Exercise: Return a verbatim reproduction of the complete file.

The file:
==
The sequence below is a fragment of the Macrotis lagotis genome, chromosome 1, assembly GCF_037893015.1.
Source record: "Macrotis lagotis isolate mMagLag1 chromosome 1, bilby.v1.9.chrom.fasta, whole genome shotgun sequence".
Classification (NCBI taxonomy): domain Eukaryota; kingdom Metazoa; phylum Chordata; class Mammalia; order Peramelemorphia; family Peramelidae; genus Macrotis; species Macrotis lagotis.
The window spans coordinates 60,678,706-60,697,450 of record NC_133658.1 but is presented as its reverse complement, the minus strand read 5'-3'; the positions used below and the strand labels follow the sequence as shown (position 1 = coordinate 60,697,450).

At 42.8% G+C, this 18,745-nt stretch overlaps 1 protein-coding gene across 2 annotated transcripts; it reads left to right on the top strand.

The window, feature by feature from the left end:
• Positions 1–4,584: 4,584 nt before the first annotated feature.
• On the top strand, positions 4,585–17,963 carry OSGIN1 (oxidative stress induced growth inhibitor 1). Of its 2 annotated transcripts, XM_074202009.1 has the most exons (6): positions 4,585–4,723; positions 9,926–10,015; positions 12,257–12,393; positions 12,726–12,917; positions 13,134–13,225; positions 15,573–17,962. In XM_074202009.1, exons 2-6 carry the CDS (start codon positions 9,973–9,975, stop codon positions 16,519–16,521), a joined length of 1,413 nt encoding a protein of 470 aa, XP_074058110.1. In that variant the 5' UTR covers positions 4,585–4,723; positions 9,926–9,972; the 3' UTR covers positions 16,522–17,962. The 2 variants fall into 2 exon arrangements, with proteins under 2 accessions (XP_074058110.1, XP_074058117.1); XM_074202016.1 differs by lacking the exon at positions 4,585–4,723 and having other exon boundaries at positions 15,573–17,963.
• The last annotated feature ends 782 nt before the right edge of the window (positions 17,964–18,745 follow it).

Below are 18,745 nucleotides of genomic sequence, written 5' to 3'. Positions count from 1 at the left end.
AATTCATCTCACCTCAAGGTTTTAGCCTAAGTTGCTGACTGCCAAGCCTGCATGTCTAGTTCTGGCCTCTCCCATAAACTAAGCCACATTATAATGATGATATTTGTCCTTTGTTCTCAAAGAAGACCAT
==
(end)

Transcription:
The sequence below is a fragment of the Macrotis lagotis genome, chromosome 1, assembly GCF_037893015.1.
Source record: "Macrotis lagotis isolate mMagLag1 chromosome 1, bilby.v1.9.chrom.fasta, whole genome shotgun sequence".
Classification (NCBI taxonomy): domain Eukaryota; kingdom Metazoa; phylum Chordata; class Mammalia; order Peramelemorphia; family Peramelidae; genus Macrotis; species Macrotis lagotis.
The window spans coordinates 60,678,706-60,697,450 of record NC_133658.1 but is presented as its reverse complement, the minus strand read 5'-3'; the positions used below and the strand labels follow the sequence as shown (position 1 = coordinate 60,697,450).

At 42.8% G+C, this 18,745-nt stretch overlaps 1 protein-coding gene across 2 annotated transcripts; it reads left to right on the top strand.

The window, feature by feature from the left end:
• Positions 1–4,584: 4,584 nt before the first annotated feature.
• On the top strand, positions 4,585–17,963 carry OSGIN1 (oxidative stress induced growth inhibitor 1). Of its 2 annotated transcripts, XM_074202009.1 has the most exons (6): positions 4,585–4,723; positions 9,926–10,015; positions 12,257–12,393; positions 12,726–12,917; positions 13,134–13,225; positions 15,573–17,962. In XM_074202009.1, exons 2-6 carry the CDS (start codon positions 9,973–9,975, stop codon positions 16,519–16,521), a joined length of 1,413 nt encoding a protein of 470 aa, XP_074058110.1. In that variant the 5' UTR covers positions 4,585–4,723; positions 9,926–9,972; the 3' UTR covers positions 16,522–17,962. The 2 variants fall into 2 exon arrangements, with proteins under 2 accessions (XP_074058110.1, XP_074058117.1); XM_074202016.1 differs by lacking the exon at positions 4,585–4,723 and having other exon boundaries at positions 15,573–17,963.
• The last annotated feature ends 782 nt before the right edge of the window (positions 17,964–18,745 follow it).

Below are 18,745 nucleotides of genomic sequence, written 5' to 3'. Positions count from 1 at the left end.
AATTCATCTCACCTCAAGGTTTTAGCCTAAGTTGCTGACTGCCAAGCCTGCATGTCTAGTTCTGGCCTCTCCCATAAACTAAGCCACATTATAATGATGATATTTGTCCTTTGTTCTCAAAGAAGACCAT